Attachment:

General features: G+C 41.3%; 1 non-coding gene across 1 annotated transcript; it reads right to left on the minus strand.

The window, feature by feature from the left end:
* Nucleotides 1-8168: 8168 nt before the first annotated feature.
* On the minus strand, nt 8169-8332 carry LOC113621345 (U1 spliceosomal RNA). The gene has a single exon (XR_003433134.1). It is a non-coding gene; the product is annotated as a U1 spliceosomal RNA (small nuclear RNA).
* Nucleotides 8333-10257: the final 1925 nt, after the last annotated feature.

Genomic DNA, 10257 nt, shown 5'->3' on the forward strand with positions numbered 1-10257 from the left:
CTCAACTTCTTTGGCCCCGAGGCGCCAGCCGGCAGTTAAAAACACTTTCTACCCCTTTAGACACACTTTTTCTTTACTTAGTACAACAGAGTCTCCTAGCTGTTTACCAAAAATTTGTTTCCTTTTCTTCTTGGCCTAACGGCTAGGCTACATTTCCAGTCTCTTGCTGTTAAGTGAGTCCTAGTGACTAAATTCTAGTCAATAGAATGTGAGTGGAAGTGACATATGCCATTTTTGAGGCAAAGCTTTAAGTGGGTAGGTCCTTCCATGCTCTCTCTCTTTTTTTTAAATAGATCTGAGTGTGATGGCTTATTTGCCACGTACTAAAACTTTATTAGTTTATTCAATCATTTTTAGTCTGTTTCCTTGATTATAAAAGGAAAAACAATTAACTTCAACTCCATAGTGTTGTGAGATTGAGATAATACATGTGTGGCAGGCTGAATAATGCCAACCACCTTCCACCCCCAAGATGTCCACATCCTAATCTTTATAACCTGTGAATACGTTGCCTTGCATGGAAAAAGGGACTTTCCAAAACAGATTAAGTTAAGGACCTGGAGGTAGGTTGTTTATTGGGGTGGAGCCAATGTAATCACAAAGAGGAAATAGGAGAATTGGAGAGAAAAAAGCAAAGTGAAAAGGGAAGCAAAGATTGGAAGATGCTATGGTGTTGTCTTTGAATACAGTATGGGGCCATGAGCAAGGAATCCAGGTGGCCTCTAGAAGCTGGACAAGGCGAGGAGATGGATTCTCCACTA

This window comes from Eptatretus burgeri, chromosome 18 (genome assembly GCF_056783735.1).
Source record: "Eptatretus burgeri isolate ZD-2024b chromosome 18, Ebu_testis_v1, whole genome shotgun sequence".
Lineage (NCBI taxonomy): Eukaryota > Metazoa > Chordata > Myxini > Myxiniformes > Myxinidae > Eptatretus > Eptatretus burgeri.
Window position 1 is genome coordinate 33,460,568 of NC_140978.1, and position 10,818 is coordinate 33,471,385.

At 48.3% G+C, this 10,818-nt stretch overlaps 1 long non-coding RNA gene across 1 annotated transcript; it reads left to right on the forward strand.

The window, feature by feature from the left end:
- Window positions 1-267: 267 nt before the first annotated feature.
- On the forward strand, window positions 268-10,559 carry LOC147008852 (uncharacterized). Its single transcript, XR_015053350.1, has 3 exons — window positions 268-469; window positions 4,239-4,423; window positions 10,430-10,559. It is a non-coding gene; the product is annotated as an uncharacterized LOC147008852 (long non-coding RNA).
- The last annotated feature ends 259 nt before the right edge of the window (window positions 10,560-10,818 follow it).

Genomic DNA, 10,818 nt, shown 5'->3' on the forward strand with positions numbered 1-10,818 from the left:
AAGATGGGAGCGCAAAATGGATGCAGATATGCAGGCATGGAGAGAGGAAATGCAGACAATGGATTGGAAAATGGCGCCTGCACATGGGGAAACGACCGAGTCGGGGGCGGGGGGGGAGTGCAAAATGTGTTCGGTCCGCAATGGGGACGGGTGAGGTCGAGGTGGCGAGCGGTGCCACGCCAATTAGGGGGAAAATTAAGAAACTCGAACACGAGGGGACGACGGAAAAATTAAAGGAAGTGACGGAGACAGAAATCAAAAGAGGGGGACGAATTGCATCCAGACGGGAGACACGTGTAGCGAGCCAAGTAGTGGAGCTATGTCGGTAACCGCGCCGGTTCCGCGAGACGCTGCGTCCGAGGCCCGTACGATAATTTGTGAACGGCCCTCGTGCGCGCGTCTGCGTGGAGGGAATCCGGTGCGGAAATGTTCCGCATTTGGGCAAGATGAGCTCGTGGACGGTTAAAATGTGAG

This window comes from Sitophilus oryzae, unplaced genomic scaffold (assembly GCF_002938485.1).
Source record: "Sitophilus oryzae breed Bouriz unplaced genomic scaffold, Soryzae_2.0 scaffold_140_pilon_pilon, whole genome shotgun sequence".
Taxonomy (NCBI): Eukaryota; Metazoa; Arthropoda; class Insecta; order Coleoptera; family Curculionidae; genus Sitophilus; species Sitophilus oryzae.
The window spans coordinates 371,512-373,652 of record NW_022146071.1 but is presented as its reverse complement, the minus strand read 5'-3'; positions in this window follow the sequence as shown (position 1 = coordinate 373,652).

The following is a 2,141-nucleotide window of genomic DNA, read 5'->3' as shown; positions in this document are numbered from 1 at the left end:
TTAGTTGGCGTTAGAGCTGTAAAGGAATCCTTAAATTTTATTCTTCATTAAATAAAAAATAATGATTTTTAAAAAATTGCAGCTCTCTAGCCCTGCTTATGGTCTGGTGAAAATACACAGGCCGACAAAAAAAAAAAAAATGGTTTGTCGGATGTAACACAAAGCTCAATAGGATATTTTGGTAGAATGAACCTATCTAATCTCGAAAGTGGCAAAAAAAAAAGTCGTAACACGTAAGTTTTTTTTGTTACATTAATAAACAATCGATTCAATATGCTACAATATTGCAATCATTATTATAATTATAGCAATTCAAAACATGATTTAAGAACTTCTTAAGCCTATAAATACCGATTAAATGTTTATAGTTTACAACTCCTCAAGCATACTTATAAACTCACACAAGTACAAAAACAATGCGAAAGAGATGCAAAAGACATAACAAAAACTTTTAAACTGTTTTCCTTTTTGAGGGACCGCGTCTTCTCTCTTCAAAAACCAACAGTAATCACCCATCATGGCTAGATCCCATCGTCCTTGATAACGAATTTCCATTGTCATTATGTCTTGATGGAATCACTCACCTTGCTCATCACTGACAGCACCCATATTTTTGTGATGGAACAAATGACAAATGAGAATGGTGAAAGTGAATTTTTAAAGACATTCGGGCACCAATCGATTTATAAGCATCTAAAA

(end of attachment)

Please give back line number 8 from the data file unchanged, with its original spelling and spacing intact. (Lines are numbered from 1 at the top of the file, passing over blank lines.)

This window comes from Eptatretus burgeri, chromosome 18 (genome assembly GCF_056783735.1).